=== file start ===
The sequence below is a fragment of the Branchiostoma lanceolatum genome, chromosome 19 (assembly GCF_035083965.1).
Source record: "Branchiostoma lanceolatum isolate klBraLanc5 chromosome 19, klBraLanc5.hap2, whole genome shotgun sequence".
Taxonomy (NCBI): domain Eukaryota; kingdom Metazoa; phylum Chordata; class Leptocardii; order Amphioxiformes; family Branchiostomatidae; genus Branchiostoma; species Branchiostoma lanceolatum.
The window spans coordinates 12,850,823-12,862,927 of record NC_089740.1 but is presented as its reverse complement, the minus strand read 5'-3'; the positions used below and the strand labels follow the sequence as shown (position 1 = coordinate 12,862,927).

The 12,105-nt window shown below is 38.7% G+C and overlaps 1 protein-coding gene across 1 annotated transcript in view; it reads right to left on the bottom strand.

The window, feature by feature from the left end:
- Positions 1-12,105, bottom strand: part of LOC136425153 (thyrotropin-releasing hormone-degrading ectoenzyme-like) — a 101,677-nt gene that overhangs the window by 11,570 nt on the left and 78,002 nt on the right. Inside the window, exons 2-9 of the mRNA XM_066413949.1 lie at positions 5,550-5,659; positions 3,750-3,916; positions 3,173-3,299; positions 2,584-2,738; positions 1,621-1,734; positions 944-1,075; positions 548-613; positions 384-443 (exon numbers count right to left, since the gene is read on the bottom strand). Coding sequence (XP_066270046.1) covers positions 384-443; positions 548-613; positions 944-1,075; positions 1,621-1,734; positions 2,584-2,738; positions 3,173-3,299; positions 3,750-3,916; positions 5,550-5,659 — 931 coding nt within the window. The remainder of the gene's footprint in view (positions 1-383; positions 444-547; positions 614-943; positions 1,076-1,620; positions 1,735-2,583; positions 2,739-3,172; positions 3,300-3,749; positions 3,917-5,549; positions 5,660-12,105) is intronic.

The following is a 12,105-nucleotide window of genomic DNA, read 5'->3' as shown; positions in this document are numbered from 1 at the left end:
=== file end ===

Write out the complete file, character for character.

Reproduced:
The sequence below is a fragment of the Branchiostoma lanceolatum genome, chromosome 19 (assembly GCF_035083965.1).
Source record: "Branchiostoma lanceolatum isolate klBraLanc5 chromosome 19, klBraLanc5.hap2, whole genome shotgun sequence".
Taxonomy (NCBI): domain Eukaryota; kingdom Metazoa; phylum Chordata; class Leptocardii; order Amphioxiformes; family Branchiostomatidae; genus Branchiostoma; species Branchiostoma lanceolatum.
The window spans coordinates 12,850,823-12,862,927 of record NC_089740.1 but is presented as its reverse complement, the minus strand read 5'-3'; the positions used below and the strand labels follow the sequence as shown (position 1 = coordinate 12,862,927).

The 12,105-nt window shown below is 38.7% G+C and overlaps 1 protein-coding gene across 1 annotated transcript in view; it reads right to left on the bottom strand.

The window, feature by feature from the left end:
- Positions 1-12,105, bottom strand: part of LOC136425153 (thyrotropin-releasing hormone-degrading ectoenzyme-like) — a 101,677-nt gene that overhangs the window by 11,570 nt on the left and 78,002 nt on the right. Inside the window, exons 2-9 of the mRNA XM_066413949.1 lie at positions 5,550-5,659; positions 3,750-3,916; positions 3,173-3,299; positions 2,584-2,738; positions 1,621-1,734; positions 944-1,075; positions 548-613; positions 384-443 (exon numbers count right to left, since the gene is read on the bottom strand). Coding sequence (XP_066270046.1) covers positions 384-443; positions 548-613; positions 944-1,075; positions 1,621-1,734; positions 2,584-2,738; positions 3,173-3,299; positions 3,750-3,916; positions 5,550-5,659 — 931 coding nt within the window. The remainder of the gene's footprint in view (positions 1-383; positions 444-547; positions 614-943; positions 1,076-1,620; positions 1,735-2,583; positions 2,739-3,172; positions 3,300-3,749; positions 3,917-5,549; positions 5,660-12,105) is intronic.

The following is a 12,105-nucleotide window of genomic DNA, read 5'->3' as shown; positions in this document are numbered from 1 at the left end: